Investor Profile

Why Textron isn’t investing in private credit

Many institutional investors are increasing their allocations to private credit, jumping on the idea of lending to companies on a floating rate in the current interest rate cycle. But Charles Van Vleet, CIO of the $10 billion corporate pension fund for US aerospace and defence giant Textron, is not going to get lured onto the rocks of high yields.

He remains resolutely in favour of private equity over private credit when considering how best to tie up money long-term in illiquid, draw down vehicles.

“Where I have limited ability to tie up my money, I am not going to tie it up in private credit,” he says, speaking from the fund’s headquarters in Providence, Rhode Island. “Investing in private credit in a 7-8 year tie up and expected IRR or yields of 10-12 per cent is attractive but with bonds you can never get back any more than par, and you will soon wish for the asymmetrical upside of equity rather than the asymmetrical downside of bonds.”

Adding: “I hear lots of people saying my gosh, who needs to buy equity when you can buy high yield bonds with a 9-10 per cent coupon but my focus remains on equity.”

A year ago in July, Textron (which has returned 4.6 per cent year to date) stopped all new commitments to private credit and cut its spread exposure in half as Van Vleet opted to gain exposure to corporate growth through junior equity tranches over senior fixed income via private credit.

“We replaced spread exposure with beta-weighted allocations in the S&P. High yield bonds are correlated with the S&P at 0.6 per cent so when we sold 1 per cent of high yield we bought 0.6 per cent of the S&P.”

Van Vleet’s aversion to private credit is twofold. On one hand he believes that although the next default cycle (about to begin) will witness fewer defaults, the ability of investors to recover assets will be significantly lower. The problem lies in the absence of residual assets available for bond holders because the type of companies most likely to default are in tech.

“The nature of what America makes is different compared to a decade ago,” he says. “For many of these companies the most valuable asset goes down the elevator at night.”

Another reason that recoveries will be lower is that many of the covenants binding the loans are wanting. In the past, investors set covenants around the amount of cash to keep in the bank, leverage and margins, but these once weighty documents are notably lighter today. “By the time a lot of these companies are bankrupt they have bled the balance sheet. There just aren’t the covenants in place for lenders to come in and give the business a stern talking.”

The other reason for ditching private credit is wholly positive. Van Vleet is an enthusiastic investor in the corners of the US equity market that capture the scale of change ahead and offer the kind of unlimited return impossible to tap in bond markets.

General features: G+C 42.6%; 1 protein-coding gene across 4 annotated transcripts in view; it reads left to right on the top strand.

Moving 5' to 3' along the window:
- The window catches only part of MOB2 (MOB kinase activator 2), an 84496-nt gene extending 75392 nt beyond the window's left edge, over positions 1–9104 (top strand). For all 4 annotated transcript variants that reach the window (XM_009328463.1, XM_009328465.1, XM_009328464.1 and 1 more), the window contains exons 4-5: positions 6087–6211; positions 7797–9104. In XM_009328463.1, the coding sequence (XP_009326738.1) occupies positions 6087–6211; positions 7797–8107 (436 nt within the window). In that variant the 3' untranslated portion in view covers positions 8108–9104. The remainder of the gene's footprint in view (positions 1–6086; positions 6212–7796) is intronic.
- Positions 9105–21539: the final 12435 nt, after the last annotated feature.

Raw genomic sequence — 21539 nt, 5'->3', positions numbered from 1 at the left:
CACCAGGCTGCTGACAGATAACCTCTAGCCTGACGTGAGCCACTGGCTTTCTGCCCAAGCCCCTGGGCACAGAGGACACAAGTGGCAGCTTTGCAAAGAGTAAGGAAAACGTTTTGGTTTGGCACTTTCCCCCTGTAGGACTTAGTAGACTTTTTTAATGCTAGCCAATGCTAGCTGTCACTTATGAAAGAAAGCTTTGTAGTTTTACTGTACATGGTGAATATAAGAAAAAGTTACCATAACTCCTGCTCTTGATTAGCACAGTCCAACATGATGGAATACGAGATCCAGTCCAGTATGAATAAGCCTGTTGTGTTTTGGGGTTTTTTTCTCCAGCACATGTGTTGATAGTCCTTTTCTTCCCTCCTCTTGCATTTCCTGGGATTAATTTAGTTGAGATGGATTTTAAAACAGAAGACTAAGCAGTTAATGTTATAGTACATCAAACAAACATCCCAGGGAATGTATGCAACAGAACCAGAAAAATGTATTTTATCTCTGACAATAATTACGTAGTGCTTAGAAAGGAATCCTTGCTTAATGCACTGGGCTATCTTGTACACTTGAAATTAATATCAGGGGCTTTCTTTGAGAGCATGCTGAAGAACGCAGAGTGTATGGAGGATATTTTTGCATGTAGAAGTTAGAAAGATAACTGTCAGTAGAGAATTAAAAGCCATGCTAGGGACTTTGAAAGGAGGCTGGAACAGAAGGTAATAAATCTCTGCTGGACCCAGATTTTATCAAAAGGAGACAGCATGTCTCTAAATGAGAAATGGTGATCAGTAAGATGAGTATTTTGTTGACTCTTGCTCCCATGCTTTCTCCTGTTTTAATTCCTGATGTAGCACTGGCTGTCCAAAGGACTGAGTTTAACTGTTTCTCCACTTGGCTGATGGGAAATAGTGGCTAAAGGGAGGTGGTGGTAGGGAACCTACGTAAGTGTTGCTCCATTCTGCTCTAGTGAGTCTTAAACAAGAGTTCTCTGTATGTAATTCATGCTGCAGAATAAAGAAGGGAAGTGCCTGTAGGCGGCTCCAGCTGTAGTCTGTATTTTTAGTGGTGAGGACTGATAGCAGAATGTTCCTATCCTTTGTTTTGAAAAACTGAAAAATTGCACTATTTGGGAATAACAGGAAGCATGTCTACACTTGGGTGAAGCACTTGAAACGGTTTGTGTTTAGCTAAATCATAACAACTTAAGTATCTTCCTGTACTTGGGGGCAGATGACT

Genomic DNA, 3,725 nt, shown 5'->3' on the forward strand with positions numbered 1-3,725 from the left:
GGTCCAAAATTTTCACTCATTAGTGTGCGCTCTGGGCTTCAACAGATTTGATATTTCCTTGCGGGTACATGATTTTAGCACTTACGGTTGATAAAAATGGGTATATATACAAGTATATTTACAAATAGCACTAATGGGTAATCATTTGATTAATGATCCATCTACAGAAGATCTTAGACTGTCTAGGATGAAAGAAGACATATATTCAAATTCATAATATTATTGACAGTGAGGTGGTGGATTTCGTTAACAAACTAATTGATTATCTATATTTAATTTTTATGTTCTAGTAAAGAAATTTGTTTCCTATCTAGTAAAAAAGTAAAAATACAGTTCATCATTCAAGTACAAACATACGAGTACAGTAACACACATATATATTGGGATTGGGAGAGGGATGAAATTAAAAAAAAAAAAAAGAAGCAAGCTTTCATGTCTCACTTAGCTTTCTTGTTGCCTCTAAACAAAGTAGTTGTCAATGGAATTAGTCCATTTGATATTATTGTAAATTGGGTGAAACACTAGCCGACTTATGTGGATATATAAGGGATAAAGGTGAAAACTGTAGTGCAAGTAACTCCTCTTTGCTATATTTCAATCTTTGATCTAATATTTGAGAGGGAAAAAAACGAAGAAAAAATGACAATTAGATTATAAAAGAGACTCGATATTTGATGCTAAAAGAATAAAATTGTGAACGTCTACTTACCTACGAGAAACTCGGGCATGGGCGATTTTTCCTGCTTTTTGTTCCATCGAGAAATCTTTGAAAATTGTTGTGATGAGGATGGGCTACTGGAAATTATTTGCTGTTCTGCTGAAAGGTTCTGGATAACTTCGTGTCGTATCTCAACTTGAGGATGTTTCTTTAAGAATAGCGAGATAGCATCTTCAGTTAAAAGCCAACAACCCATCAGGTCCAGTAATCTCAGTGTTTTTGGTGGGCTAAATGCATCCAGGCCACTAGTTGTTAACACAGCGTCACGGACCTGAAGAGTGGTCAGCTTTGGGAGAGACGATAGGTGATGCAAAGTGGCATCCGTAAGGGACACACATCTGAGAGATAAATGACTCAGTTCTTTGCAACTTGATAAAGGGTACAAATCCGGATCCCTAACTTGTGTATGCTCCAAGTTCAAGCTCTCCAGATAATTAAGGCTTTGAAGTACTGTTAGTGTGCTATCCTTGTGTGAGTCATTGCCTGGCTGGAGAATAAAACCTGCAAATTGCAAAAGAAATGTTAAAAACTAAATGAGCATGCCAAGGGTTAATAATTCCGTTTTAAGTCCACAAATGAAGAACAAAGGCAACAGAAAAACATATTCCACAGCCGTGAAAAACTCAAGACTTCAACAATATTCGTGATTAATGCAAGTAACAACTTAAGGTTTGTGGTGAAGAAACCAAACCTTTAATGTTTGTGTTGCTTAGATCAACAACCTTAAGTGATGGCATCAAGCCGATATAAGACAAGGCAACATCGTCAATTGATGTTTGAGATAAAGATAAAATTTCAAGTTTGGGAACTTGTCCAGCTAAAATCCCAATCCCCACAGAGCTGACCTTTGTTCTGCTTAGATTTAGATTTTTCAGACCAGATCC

Take technological leaps like LLM (large language models) powering the AI revolution visible in ChatGTP; the new generation of weight-loss drugs know as GLP1-agonists. mRNA, the biological unit that Pfizer and BioNTech used to make Covid-19 vaccines that scientists now believe will help the body fight other diseases or Crispr, the first drug to make use of revolutionary gene-editing technology. Not to mention innovations like cellular meat or when-not-if technological take off in fusion.

“Six weeks ago, we did not know of GLP-1. Six months ago, the term LLM was unknown. Three years ago, mRNA was non-existent, as was Crispr, two years prior. Some people think fusion is 20-years away but for long-term investors that’s tomorrow  – and it will take the carbon challenge away. All of these are transformative events and inventions. In short, North America equity investing is the best place to find the winners and losers of the exciting decade ahead.”

Apart from a small pocket of passive that Textron keeps for liquidity purposes, Van Vleet has an active stock picking strategy around these themes. But despite Textron’s focused investments he doesn’t believe only active strategies will reap the benefits.

“A rising tide will lift all boats, just be invested in boats, just be invested in equity,” he says. “Who is going to reap the benefits of this productivity? Its not going to go to labour – it’s going to go to the capital providers; to the equity investors, and it’s already priced into the market.”

And these themes are accessible across all asset classes. For example, Textron’s 12 per cent allocation to real estate comprising 22 direct investments in buildings and with no fund investment includes ownership of data centres fitted with the complex cooling requirements needed for vast servers.

In another nod to his contrarian approach, Van Vleet concludes that real estate investors continue to overlook opportunities in life sciences, cold storage and multifamily because they have been wholly focused on plummeting office values.

“They are throwing the baby out with the bathwater,” he concludes.

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